Norwegian blackened rock ‘n’ rollers Kvelertak draw inspiration from the rawness of black metal but their sound is nowhere near as austere as all that. These guys are really more like a latter day answer to Mötorhead’s ambiguous mixture of punk and metal and there’s some of the anarchic energy of Norway’s Turbonegro in there too. And then there’s the tambourine-facilitated shake and rattle of songs like “Mjød,” that would make the Stooges proud. But the septet is absolutely a band of the present day, with the insane force and virtuosity of this post-hardcore era.
Their blackness shows in their spirit more than anything else. Well, okay, it shows in their spirit and in the blood soaked music video for “Mjød.” But it’s softened, at least musically, by a romantic majesty similar to that of the US’s Baroness. Essentially, these guys surveyed all that rocked in the past several decades of music, took what they wanted and burned the rest.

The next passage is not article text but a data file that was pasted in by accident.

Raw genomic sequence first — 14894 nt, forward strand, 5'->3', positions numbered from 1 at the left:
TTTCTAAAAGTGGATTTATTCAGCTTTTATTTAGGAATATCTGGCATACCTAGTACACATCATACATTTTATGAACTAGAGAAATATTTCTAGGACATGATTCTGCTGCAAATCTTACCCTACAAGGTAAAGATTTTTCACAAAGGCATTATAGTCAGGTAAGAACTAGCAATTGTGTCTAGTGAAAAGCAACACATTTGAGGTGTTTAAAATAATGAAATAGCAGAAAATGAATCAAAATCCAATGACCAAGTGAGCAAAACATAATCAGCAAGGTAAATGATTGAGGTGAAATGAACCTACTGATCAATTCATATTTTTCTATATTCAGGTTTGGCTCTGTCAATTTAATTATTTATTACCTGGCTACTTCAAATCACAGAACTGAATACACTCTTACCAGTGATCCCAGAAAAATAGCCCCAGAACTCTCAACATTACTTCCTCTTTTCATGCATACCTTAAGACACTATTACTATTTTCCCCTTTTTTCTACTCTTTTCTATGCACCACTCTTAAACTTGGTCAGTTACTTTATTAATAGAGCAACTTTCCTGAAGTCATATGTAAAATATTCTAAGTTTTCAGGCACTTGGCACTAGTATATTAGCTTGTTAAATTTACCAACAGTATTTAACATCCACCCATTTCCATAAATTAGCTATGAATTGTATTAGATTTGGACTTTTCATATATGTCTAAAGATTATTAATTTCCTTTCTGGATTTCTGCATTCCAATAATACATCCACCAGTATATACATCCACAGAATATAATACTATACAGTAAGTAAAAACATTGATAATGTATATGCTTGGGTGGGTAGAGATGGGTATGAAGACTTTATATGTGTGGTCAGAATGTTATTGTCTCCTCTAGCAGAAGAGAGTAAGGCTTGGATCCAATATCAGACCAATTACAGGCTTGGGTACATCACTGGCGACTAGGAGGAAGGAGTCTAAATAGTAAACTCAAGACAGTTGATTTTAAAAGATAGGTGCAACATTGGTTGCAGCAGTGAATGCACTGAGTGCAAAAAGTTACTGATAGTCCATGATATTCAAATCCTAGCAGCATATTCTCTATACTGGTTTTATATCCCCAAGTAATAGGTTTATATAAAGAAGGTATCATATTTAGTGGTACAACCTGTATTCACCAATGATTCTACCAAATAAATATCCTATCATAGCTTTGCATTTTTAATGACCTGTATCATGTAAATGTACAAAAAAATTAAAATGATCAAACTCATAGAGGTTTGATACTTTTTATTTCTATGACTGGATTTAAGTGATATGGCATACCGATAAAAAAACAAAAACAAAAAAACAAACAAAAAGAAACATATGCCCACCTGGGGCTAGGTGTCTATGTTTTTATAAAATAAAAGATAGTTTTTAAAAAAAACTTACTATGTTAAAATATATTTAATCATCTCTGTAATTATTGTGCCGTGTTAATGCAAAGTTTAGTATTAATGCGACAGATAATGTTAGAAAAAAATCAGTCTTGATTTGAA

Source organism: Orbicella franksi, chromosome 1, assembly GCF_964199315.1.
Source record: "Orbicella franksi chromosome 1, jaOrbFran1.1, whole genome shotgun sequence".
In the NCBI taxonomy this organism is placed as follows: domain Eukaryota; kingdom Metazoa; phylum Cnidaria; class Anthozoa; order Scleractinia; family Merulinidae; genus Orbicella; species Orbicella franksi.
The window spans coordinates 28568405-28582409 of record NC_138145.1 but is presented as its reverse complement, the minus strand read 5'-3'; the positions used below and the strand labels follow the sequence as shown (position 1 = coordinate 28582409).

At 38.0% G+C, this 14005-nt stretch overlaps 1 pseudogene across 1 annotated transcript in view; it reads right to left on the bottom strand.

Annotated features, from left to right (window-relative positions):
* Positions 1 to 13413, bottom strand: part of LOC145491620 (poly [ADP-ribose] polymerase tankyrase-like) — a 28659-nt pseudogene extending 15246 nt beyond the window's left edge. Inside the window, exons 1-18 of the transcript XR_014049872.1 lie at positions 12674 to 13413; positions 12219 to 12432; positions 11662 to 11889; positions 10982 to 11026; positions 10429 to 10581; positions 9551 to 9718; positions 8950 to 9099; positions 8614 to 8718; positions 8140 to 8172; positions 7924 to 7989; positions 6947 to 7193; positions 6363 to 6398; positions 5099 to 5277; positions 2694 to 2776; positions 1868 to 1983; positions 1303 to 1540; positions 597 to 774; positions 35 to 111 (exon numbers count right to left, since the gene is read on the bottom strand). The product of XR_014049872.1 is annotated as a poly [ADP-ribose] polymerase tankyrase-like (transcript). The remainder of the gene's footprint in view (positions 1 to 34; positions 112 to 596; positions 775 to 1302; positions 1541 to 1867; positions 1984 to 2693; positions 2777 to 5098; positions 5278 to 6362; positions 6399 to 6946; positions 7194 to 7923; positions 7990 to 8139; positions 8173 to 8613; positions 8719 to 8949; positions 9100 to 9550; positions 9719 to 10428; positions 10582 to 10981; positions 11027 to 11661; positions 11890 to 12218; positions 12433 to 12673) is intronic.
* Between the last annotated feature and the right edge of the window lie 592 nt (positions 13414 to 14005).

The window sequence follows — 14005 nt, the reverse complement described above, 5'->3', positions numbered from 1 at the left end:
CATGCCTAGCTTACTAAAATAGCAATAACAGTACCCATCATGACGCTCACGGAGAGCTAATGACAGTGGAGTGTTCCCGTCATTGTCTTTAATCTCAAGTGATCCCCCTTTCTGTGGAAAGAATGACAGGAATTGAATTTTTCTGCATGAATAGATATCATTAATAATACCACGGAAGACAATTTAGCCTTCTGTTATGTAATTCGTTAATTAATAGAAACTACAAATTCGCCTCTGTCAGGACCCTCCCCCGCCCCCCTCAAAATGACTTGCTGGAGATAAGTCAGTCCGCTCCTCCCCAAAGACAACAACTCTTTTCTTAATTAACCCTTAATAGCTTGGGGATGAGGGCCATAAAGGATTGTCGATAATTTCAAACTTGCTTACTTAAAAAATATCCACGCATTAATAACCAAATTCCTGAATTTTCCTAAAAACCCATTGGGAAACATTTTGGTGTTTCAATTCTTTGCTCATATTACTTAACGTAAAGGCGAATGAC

Now, for a band that reps such an infamous genre as black metal, they’ve been getting a surprising amount of kudos from outside the cult. Kvelertak gets national airplay in Norway and they were nominated for two prestigious Spellemann awards. The band also received a Statoil grant, which is awarded to help promising young bands succeed internationally, and “Mjød” was single of the week for twice in a row on the UK’s BBC Radio. It’s a testament to their unstoppable righteousness that they get so much love abroad while singing in their native Norwegian.
Photo by Mads Maurstad